The No-Action alternative serves as the baseline from which to compare the action alternatives. This alternative assumes that current trends in the conditions of natural and cultural resources and visitor experiences would continue, consistent with the management activities that are ongoing under current, approved plans. In the Tuolumne Meadows area, opportunities for day and overnight use would continue to include a range of recreational activities supported by modest commercial services and overnight camping and lodging.

Alternative 4 (agency-preferred) seeks to retain the traditional Tuolumne experience while reducing the impacts of development. Alternative 4 would provide a meaningful introduction for the growing number of short-term visitors in the Tuolumne Meadows area. Opportunities for day visitors to connect with the river would be improved by providing a visitor contact station, picnic area, and trail connection to the river and Parsons Memorial Lodge. Existing opportunities for traditional overnight use would remain. To accommodate slightly increased use levels while protecting and enhancing recovering meadow and riparian habitats, most day use would be confined to maintained trails and specific destinations. As discussed in detail in the EIS, Alternative 4 is identified as the environmentally preferred course of action.

Alternative 1 would achieve a visitor experience characterized by self-reliance in a more natural setting, with more wilderness-like management throughout the river corridor. In Tuolumne Meadows, all commercial services (including the Tuolumne Meadows Lodge, store, grill, fuel station, and mountaineering shop/school), would be discontinued. Use levels at the campground would remain at a reduced capacity, and the NPS would provide minimal camper supplies at the campground office. Natural river values would be enhanced by greatly reducing the development footprint, greatly reducing demands for water supply and wastewater treatment, and eliminating most potential risks to water quality.

Alternative 2 would facilitate resource enjoyment and stewardship for a broad spectrum of visitors, including visitors with only a short time to spend in the area. In the Tuolumne Meadows area, Alternative 2 would retain or expand all current activities and service. For example, there would be a new day parking and picnic area near the trailhead for Parsons Memorial Lodge and the Tuolumne Meadows Campground would be expanded. Overall visitor use levels in the river corridor would be the highest among the range of alternatives. River values would be protected by directing visitors to those areas most able to withstand use.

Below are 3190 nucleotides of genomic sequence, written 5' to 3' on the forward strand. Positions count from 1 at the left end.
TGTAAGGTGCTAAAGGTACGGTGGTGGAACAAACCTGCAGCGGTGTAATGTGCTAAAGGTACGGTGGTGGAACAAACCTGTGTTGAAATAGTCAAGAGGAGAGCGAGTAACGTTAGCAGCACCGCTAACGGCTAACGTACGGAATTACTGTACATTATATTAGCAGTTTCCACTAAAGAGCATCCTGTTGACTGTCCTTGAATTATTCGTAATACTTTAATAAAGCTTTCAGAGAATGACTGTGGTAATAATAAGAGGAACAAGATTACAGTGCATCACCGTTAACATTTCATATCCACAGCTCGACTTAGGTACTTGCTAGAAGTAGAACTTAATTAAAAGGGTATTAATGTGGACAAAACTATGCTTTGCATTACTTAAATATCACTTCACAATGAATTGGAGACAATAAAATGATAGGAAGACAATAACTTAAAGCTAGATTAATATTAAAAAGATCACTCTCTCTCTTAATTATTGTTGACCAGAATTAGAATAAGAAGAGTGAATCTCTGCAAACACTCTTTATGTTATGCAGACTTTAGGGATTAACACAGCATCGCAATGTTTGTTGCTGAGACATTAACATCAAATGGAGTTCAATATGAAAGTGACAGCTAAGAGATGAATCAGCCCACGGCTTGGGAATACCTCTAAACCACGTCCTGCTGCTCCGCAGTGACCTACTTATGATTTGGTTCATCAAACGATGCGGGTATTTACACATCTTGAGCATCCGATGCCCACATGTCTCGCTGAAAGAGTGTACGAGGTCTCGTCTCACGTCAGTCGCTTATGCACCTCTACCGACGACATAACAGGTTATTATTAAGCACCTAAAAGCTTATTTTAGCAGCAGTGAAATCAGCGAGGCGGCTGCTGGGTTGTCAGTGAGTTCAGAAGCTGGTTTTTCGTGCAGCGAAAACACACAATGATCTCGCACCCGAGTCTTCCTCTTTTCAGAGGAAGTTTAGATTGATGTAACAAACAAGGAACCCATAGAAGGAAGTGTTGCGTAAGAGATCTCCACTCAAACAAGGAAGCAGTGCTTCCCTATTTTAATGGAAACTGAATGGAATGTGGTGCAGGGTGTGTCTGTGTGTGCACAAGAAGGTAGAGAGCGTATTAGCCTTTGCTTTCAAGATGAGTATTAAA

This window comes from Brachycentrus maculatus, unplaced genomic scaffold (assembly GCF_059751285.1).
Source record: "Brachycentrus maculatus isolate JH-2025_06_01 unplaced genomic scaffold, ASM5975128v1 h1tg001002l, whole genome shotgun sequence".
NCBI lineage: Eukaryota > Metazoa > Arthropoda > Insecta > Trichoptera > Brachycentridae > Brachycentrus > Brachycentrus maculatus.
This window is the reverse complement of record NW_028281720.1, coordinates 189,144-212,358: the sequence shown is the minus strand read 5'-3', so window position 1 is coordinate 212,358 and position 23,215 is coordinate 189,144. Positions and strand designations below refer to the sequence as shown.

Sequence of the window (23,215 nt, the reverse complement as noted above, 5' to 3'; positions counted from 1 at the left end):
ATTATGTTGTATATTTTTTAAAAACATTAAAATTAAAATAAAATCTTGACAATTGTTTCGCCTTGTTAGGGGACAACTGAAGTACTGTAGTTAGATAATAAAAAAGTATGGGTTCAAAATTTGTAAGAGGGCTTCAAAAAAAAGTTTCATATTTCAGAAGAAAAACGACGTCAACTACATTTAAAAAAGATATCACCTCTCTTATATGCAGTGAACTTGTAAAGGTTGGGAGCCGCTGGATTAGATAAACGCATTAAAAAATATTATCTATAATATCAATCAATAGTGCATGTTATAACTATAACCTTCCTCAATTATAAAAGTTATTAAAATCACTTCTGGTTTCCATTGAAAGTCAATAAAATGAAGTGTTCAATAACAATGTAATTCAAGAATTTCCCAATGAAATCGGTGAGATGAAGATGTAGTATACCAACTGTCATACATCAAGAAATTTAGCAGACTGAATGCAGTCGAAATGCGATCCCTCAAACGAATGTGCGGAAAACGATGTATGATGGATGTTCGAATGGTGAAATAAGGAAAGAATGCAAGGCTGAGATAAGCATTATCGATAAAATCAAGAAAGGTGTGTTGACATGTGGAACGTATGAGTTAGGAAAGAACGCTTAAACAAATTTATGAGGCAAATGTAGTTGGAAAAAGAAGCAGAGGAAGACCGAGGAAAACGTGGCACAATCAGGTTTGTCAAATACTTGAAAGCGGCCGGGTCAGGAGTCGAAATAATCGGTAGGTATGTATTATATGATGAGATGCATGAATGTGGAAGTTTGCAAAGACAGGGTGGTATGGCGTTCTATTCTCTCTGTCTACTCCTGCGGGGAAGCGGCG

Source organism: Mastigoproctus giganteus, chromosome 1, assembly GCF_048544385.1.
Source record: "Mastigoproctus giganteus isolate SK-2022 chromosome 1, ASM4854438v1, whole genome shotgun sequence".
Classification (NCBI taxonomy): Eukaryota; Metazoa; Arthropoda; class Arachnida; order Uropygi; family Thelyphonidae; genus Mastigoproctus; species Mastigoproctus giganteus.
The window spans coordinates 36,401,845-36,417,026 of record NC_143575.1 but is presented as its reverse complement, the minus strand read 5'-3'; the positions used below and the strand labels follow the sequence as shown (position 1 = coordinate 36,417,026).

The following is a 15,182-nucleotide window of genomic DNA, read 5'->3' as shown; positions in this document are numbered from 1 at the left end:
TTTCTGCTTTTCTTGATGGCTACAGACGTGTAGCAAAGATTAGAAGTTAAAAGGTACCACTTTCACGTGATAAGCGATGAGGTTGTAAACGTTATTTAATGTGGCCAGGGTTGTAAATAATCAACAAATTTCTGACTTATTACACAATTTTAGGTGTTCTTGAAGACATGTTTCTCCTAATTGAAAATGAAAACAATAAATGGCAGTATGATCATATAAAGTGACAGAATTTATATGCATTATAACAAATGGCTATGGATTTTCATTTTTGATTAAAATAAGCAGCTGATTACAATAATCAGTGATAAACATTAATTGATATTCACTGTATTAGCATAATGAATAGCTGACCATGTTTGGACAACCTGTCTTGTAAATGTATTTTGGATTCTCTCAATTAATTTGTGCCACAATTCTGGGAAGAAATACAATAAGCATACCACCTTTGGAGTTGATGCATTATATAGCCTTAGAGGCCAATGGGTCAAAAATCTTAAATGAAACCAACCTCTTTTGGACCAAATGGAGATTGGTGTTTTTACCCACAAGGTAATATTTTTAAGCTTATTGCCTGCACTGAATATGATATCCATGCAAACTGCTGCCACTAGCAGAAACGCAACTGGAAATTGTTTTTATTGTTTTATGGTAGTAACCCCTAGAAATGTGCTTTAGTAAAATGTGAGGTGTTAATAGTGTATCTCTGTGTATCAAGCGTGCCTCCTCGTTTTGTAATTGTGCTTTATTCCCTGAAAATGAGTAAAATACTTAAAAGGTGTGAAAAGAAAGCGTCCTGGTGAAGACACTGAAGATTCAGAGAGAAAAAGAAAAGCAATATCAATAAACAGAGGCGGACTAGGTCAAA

Alternative 3 would preserve the opportunity for a classic national park experience in a historic setting, in the Tuolumne Meadows and Glen Aulin areas. Visitors would have recreational opportunities in a setting that would appear little changed over time. A full range of orientation, interpretation, and education programs would be available. The store, grill, and concessioner day rides would remain. The Tuolumne Meadows Campground would remain at its current capacity, and the Tuolumne Lodge would be retained at half its current capacity. The levels of visitor use would be in the middle of the range of alternatives.

Changes Incorporated in Final EIS: In response to public comments on the Draft Tuolumne River Plan/EIS, agency feedback, and new technical information, the Final Tuolumne River Plan/EIS was revised as follows:

  • A recreational outstanding remarkable value was reworded to clarify that it is the rare and easy access provided by the Tioga Road, not the Tioga Road itself, that is the outstanding remarkable value.